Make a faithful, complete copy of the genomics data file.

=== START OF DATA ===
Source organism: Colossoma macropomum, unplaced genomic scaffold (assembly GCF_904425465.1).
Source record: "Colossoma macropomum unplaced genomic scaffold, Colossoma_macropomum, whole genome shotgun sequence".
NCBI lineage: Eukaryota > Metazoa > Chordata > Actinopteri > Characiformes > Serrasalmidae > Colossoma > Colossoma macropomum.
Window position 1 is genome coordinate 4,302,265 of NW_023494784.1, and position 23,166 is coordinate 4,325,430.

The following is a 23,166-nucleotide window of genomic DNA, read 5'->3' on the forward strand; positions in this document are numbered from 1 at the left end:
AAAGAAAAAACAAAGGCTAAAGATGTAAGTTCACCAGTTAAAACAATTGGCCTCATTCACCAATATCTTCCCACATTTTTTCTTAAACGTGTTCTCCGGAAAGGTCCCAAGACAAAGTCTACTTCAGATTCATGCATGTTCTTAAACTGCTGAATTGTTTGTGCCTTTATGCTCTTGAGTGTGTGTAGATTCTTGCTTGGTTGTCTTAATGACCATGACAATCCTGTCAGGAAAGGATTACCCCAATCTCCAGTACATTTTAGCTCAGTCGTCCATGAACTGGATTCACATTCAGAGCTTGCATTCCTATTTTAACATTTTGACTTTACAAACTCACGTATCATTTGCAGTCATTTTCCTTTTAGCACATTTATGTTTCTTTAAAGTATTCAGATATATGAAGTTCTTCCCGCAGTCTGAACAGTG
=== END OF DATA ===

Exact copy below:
Source organism: Colossoma macropomum, unplaced genomic scaffold (assembly GCF_904425465.1).
Source record: "Colossoma macropomum unplaced genomic scaffold, Colossoma_macropomum, whole genome shotgun sequence".
NCBI lineage: Eukaryota > Metazoa > Chordata > Actinopteri > Characiformes > Serrasalmidae > Colossoma > Colossoma macropomum.
Window position 1 is genome coordinate 4,302,265 of NW_023494784.1, and position 23,166 is coordinate 4,325,430.

The following is a 23,166-nucleotide window of genomic DNA, read 5'->3' on the forward strand; positions in this document are numbered from 1 at the left end:
AAAGAAAAAACAAAGGCTAAAGATGTAAGTTCACCAGTTAAAACAATTGGCCTCATTCACCAATATCTTCCCACATTTTTTCTTAAACGTGTTCTCCGGAAAGGTCCCAAGACAAAGTCTACTTCAGATTCATGCATGTTCTTAAACTGCTGAATTGTTTGTGCCTTTATGCTCTTGAGTGTGTGTAGATTCTTGCTTGGTTGTCTTAATGACCATGACAATCCTGTCAGGAAAGGATTACCCCAATCTCCAGTACATTTTAGCTCAGTCGTCCATGAACTGGATTCACATTCAGAGCTTGCATTCCTATTTTAACATTTTGACTTTACAAACTCACGTATCATTTGCAGTCATTTTCCTTTTAGCACATTTATGTTTCTTTAAAGTATTCAGATATATGAAGTTCTTCCCGCAGTCTGAACAGTG